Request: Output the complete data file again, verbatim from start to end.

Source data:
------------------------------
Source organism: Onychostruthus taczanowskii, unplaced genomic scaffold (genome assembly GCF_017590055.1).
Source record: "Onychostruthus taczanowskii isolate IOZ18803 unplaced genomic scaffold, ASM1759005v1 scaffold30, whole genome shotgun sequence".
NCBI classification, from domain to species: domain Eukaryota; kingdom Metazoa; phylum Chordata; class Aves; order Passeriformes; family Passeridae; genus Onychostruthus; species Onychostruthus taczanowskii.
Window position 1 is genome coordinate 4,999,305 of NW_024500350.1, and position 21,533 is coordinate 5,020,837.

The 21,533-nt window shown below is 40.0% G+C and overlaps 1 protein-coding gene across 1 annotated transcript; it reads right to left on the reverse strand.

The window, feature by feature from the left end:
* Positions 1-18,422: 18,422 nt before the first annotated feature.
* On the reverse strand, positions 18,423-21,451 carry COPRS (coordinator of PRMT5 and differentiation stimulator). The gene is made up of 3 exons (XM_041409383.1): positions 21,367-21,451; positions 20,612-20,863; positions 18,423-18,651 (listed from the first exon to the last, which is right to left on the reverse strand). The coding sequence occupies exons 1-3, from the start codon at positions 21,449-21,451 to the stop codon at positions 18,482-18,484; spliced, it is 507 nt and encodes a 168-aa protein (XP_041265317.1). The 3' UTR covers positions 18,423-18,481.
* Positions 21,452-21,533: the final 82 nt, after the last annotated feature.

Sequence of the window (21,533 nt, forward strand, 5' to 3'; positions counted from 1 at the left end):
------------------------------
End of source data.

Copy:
Source organism: Onychostruthus taczanowskii, unplaced genomic scaffold (genome assembly GCF_017590055.1).
Source record: "Onychostruthus taczanowskii isolate IOZ18803 unplaced genomic scaffold, ASM1759005v1 scaffold30, whole genome shotgun sequence".
NCBI classification, from domain to species: domain Eukaryota; kingdom Metazoa; phylum Chordata; class Aves; order Passeriformes; family Passeridae; genus Onychostruthus; species Onychostruthus taczanowskii.
Window position 1 is genome coordinate 4,999,305 of NW_024500350.1, and position 21,533 is coordinate 5,020,837.

The 21,533-nt window shown below is 40.0% G+C and overlaps 1 protein-coding gene across 1 annotated transcript; it reads right to left on the reverse strand.

The window, feature by feature from the left end:
* Positions 1-18,422: 18,422 nt before the first annotated feature.
* On the reverse strand, positions 18,423-21,451 carry COPRS (coordinator of PRMT5 and differentiation stimulator). The gene is made up of 3 exons (XM_041409383.1): positions 21,367-21,451; positions 20,612-20,863; positions 18,423-18,651 (listed from the first exon to the last, which is right to left on the reverse strand). The coding sequence occupies exons 1-3, from the start codon at positions 21,449-21,451 to the stop codon at positions 18,482-18,484; spliced, it is 507 nt and encodes a 168-aa protein (XP_041265317.1). The 3' UTR covers positions 18,423-18,481.
* Positions 21,452-21,533: the final 82 nt, after the last annotated feature.

Sequence of the window (21,533 nt, forward strand, 5' to 3'; positions counted from 1 at the left end):